This would suggest that more syntactic sugar is needed. So if ++myInteger works, and I think someone suggested that += and *= also work, then why now allow "==" on Integer to compare the values of the Integer? I realize that means you have just overloaded the == operator, but if you can overload the others, why not this? Well the could possibly a problem where you REALLY wanted to compare if two instances of Integer were really the same instance, but in that rare circumstance it would have been sufficient to cast one or the other to Object before doing the compare. But I haven't thought this through, maybe there is some huge problem with that idea. There would probably be objections if we tried to do it now!

Winston Gutkowski wrote:I just don't like the fact that they've changed a supposedly immutable object into a "mutable" one. And it's done silently.
Why? Didn't we do the same with String? Specifically I can write
Line 5 sure makes it look like String a is mutable. We have already broken the rules in an effort to make String immutable. For starters we overloaded the + operator! Maybe they could have done the same with Integers and given them the same type of special handling given to String (a courtesy to the programmer). But it might be hard to do it now after the fact.


but not arithmetic or anything that involves boxing AND unboxing in the same "operation"
Perhaps there should indeed be a warning about that, just like the warning you get when comparing String with ==.
 
Campbell Ritchie
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Derik Davenport wrote: . . .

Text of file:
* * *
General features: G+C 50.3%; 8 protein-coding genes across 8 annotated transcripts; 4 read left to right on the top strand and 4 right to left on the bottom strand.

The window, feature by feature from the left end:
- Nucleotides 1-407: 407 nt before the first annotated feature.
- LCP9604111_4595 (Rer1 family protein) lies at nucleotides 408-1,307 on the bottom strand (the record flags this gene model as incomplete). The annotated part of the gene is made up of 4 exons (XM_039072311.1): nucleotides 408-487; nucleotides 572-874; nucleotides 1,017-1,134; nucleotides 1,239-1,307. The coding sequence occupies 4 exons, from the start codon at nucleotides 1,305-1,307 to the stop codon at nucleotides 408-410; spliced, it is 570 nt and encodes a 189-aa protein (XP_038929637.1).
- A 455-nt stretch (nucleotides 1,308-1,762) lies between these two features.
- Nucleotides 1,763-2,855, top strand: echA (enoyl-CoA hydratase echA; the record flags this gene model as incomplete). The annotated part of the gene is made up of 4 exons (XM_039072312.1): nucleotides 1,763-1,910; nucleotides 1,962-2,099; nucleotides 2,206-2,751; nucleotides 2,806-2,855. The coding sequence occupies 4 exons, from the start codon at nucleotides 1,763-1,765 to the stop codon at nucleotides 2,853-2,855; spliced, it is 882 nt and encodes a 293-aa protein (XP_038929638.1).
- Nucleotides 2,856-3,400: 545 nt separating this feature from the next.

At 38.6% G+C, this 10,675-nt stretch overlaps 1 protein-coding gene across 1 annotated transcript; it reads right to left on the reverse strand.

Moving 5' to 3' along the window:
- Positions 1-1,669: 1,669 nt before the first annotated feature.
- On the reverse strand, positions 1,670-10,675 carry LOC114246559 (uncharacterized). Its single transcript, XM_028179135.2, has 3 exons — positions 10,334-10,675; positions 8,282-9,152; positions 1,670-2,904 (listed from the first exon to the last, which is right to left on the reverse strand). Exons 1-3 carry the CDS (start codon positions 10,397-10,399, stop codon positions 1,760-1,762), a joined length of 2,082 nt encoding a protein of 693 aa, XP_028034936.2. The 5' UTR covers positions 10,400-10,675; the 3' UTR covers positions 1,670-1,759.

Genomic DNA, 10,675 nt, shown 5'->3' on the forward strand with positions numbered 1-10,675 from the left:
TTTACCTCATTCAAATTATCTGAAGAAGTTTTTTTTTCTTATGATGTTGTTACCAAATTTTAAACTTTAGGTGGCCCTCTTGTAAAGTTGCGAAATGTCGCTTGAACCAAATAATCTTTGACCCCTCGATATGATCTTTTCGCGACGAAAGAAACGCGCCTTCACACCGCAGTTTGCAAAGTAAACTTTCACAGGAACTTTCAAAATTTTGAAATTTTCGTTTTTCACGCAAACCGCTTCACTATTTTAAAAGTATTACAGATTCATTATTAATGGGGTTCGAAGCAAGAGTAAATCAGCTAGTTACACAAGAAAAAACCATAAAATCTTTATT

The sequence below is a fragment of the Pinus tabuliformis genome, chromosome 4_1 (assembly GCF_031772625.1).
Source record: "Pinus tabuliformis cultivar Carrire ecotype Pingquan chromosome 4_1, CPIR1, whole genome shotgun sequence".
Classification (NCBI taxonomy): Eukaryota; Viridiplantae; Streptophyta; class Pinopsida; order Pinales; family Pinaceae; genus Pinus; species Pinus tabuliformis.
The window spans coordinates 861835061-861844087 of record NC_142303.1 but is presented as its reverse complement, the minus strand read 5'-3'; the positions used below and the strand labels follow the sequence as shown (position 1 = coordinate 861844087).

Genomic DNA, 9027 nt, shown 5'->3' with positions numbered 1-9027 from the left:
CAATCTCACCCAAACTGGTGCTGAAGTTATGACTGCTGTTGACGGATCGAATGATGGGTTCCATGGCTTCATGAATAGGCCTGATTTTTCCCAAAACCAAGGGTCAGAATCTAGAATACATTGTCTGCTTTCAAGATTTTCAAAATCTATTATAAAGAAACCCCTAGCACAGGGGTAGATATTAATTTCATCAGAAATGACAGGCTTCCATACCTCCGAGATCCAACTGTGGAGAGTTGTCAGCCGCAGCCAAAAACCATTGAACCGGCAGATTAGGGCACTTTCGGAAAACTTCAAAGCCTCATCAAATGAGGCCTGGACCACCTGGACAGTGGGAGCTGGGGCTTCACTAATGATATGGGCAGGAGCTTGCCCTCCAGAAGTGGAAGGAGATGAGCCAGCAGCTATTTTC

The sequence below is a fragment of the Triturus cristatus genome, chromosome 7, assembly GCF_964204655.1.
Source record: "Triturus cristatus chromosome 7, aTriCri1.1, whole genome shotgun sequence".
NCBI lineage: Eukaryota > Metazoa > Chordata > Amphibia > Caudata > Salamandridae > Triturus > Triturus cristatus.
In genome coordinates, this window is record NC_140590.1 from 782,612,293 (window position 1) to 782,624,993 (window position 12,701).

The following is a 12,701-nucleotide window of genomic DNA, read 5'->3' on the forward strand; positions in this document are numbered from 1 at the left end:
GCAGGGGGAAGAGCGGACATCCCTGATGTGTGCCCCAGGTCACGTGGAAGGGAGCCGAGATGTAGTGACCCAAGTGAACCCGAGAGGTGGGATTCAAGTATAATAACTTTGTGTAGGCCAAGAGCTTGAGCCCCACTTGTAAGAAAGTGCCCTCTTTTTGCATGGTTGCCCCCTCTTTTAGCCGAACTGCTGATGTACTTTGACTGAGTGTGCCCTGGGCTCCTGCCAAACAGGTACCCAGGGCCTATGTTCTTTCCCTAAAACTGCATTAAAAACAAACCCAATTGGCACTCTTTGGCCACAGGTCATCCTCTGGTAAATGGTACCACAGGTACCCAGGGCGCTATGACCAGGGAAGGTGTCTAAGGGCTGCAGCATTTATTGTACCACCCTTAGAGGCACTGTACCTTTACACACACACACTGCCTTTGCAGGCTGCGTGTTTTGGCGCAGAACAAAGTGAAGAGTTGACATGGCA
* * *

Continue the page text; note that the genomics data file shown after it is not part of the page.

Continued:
Cambell, do you think that design rule implies that all other activities should be done with boxed types?
. . .
I don't think anything about that design principle, since I created it. I only know things about it (I am sure thousands of other people have created virtually identical rules). That doesn't say anything about boxing for adding to Lists, so this sort of thing is all right:I am sure that is what boxing was intended for.
 
Campbell Ritchie
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Derik Davenport wrote: . . . So if ++myInteger works, and I think someone suggested that += and *= also work, then why now allow "==" on Integer to compare the values of the Integer? I realize that means you have just overloaded the == operator, but if you can overload the others, why not this? . . . But it might be hard to do it now after the fact.
Some languages so that sort of thing: the == operator is overloaded to check for String equality rather than identity in C#, but as you say it would be hard to do after the fact.

Whoever upgraded Java™ eleven years ago obviously made the decision not to overload ==.
but not arithmetic or anything that involves boxing AND unboxing in the same "operation"
Perhaps there should indeed be a warning about that, just like the warning you get when comparing String with ==.
Where do you get that warning? Is it from an IDE? I don't think the javac tool provides such warnings.
 
Campbell Ritchie